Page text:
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2 Stroke July 2015 may have clinical significance in functional outcome after acute stroke. An interval of BP fluctuations used in the previous studies ranged from beat-to-beat, hour-to-hour to day-to-night. However, the clinical significance of BP variability in cardiovascular diseases remains controversial.14–16 Determinants and prognostic relevance for cardiovascular outcomes are probably different among short-term (beat-to-beat), short-term (for 24 hours), midterm (day-to-day), and long-term BP variability (visit-to-visit).15 BP fluctuations with longer intervals, including midterm and long-term BP variability, are of increasing clinical interest as predictors of end-organ damage,17 cardiovascular events,18–21 and mortality.22 A recent study showed a possible association of visit-to-visit BP variability with longterm mortality after lacunar infarct.23 However, the association between BP variability with a long interval and functional outcome after ischemic stroke is still unknown. In the present study, we calculated indices of day-by-day BP variability until the subacute stage and investigated their association with short-term clinical outcomes in patients with ischemic stroke registered in the Fukuoka Stroke Registry (FSR). We hypothesized that in-hospital BP variability with a long interval, day-to-day BP variability, may be associated with functional outcome at 3 months after ischemic stroke. The present study aimed to examine the associations between indices of day-to-day BP variability in the acute and subacute periods and 3-month functional outcome after acute ischemic stroke.
Methods Patient Selection The FSR is a multicenter, hospital-based prospective registry that includes consecutive patients with acute stroke who were admitted to 7 participating hospitals within 7 days of onset (UMIN-CTR 000000800).24,25 Stroke was defined as the sudden onset of a nonconvulsive and neurological deficit persisting for ≥24 hours. Stroke
subtypes were confirmed by brain imaging, including computed tomography and magnetic resonance imaging, and ischemic stroke was further classified as lacunar, atherothrombotic, cardioembolic infarction, and unclassified (other determined or undetermined pathogenesis) subtypes. The infarct area responsible for the neurological symptom was categorized into posterior or anterior circulation according to the location identified with computed tomography or magnetic resonance imaging. Of 7571 patients registered in the FSR prospective database between June 2007 and April 2013, 6927 had ischemic strokes. The present study included patients with a first-ever ischemic stroke who were functionally independent before onset, were admitted to the hospital within 24 hours, and were hospitalized for >10 days. Patients who had stroke recurrence within 10 days of onset and those without recorded modified Rankin Scale scores at 3 months were excluded (Figure).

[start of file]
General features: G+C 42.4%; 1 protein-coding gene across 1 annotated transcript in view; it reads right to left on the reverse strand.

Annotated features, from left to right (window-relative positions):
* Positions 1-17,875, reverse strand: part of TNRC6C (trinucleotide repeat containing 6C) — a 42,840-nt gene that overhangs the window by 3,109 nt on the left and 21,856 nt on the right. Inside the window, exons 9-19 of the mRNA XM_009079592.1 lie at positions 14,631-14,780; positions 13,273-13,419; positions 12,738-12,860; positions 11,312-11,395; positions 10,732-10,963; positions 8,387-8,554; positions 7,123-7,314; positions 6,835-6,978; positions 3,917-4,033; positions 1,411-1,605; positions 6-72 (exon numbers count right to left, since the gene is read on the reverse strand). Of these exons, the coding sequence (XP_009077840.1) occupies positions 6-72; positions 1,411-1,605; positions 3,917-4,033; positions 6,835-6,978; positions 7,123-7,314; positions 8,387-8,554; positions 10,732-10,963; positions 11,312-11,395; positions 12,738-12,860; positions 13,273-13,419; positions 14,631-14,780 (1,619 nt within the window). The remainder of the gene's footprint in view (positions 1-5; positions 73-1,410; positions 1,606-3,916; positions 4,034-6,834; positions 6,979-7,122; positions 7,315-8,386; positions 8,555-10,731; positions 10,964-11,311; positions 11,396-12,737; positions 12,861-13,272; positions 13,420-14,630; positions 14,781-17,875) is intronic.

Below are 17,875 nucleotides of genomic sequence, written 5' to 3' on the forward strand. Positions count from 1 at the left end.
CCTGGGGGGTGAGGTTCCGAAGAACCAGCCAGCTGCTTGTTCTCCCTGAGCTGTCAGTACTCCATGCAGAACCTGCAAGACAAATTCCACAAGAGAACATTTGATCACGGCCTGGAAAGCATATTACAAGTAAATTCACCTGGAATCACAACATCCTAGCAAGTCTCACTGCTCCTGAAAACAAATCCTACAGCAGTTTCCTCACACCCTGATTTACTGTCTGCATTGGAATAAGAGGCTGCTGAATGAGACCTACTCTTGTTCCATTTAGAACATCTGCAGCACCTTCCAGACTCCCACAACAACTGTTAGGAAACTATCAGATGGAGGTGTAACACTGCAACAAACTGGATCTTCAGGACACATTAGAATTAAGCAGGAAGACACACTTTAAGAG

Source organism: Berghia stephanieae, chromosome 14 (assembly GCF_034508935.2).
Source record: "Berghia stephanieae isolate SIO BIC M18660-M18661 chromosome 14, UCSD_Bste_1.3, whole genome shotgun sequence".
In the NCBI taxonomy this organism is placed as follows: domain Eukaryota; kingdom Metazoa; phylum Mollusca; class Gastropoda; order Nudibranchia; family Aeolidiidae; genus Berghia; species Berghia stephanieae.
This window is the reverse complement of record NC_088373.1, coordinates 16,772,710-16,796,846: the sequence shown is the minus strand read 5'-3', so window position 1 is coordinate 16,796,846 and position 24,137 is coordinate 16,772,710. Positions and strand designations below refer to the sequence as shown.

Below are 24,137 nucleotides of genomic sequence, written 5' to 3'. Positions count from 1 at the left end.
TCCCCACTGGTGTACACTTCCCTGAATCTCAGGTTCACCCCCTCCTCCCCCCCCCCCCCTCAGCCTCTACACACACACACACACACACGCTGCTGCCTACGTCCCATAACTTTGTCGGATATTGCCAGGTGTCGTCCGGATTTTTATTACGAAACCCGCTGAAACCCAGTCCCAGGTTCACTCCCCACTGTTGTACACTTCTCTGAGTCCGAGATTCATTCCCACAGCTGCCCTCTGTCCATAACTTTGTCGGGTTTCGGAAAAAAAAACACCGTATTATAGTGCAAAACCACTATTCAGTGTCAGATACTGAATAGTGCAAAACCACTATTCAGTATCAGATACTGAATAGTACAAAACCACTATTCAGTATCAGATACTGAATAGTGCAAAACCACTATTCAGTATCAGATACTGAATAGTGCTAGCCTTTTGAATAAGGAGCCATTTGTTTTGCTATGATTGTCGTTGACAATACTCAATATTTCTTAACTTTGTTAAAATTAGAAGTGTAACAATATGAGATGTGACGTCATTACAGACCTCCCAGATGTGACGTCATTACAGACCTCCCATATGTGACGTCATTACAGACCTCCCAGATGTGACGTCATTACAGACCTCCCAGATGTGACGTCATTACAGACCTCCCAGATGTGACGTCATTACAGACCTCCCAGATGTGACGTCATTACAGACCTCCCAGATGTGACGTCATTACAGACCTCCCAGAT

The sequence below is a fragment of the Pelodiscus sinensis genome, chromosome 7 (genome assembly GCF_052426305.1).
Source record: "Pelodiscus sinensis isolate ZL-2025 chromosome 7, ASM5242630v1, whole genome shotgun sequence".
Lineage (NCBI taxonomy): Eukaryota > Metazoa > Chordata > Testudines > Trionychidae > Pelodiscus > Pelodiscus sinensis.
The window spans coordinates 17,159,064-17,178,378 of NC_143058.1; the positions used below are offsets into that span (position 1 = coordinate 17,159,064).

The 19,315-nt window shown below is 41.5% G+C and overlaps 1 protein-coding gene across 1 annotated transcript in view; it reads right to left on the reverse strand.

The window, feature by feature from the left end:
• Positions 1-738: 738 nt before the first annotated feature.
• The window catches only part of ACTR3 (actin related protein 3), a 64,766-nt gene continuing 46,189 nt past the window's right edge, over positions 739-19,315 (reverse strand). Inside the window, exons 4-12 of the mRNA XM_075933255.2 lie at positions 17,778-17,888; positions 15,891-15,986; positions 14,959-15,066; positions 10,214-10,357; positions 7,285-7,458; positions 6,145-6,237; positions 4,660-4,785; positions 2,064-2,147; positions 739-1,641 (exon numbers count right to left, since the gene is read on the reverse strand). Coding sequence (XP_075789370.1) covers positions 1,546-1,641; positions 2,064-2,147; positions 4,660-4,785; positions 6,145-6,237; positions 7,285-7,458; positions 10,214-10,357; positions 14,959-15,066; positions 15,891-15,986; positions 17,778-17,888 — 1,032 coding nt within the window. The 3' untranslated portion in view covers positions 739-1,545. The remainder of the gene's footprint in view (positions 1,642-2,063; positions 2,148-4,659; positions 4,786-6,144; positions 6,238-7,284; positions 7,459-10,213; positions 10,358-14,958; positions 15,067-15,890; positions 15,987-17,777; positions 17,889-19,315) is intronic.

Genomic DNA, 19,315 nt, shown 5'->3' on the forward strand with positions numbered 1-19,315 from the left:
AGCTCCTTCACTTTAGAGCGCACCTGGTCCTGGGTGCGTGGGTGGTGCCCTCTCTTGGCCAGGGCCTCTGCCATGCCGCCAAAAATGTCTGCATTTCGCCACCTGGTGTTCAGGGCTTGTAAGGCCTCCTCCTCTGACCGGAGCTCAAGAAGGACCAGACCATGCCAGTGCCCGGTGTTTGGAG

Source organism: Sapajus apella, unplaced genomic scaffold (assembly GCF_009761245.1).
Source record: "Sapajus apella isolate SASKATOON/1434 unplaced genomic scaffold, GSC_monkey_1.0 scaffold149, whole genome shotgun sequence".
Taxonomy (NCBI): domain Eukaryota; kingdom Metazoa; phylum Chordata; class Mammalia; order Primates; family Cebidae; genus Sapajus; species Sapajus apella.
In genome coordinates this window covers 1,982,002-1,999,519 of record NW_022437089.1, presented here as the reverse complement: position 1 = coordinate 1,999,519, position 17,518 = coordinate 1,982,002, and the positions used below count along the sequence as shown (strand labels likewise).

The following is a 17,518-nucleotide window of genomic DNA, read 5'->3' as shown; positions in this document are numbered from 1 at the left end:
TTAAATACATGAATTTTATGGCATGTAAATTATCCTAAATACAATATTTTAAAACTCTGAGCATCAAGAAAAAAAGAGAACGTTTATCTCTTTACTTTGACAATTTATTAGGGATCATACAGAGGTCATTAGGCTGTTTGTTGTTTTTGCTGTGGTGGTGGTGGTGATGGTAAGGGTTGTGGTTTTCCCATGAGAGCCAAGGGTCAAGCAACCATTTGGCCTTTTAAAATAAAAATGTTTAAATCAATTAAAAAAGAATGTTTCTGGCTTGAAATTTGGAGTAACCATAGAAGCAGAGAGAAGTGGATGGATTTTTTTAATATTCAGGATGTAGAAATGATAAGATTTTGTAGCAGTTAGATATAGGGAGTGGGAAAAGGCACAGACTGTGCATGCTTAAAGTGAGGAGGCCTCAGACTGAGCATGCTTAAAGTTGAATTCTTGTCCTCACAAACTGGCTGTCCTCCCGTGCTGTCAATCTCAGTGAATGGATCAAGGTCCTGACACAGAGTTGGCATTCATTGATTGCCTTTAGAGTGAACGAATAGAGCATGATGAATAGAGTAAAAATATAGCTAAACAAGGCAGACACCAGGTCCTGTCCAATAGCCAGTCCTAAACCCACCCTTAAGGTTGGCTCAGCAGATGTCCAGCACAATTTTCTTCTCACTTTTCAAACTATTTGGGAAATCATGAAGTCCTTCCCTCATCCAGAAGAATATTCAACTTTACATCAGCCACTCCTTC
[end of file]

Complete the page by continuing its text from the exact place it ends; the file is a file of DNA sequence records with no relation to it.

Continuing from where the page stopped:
Measurement and Management of BP Trained nurses measured the BP of patients resting in the supine position using an automated cuff or a mercury or aneroid sphygmomanometer. On the day of onset (day 1), BP was high, but rapidly declined during the acute stage (days 1–3). Thereafter, BP decreased more slowly during the next 7 days (days 4–10, the subacute stage; Figure I in the online-only Data Supplement). To evaluate BP variability during the acute stage, BP was measured during 3 days after admission: day 1, on admission, and at 10:00 am, 02:00 pm, and 06:00 pm if these times were later than admission and days 2 and 3, 3×/d at 10:00 am, 02:00 pm, and 06:00 pm. During the subacute stage, BP was measured once per day at 10:00 am from 4 to 10 days. BP was measured in the same side depending on the patient’s conditions, including paralysis and intravenous infusion. BP was managed according to the Japanese Guidelines for the Management of Stroke.26,27 BP values with ≥5 measurements were used to calculate the variability indices. After excluding patients with
Variable sex differences in clinical outcomes after stroke have been reported worldwide. This study aimed to elucidate whether sex is an independent risk factor of poor functional outcome after acute ischemic stroke.
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Background. The goal of this study was to identify differences in risk factors and functional outcome between the two sexes in patients treated with thrombolysis for ischemic stroke. Methods. This cohort study audited data from patients treated with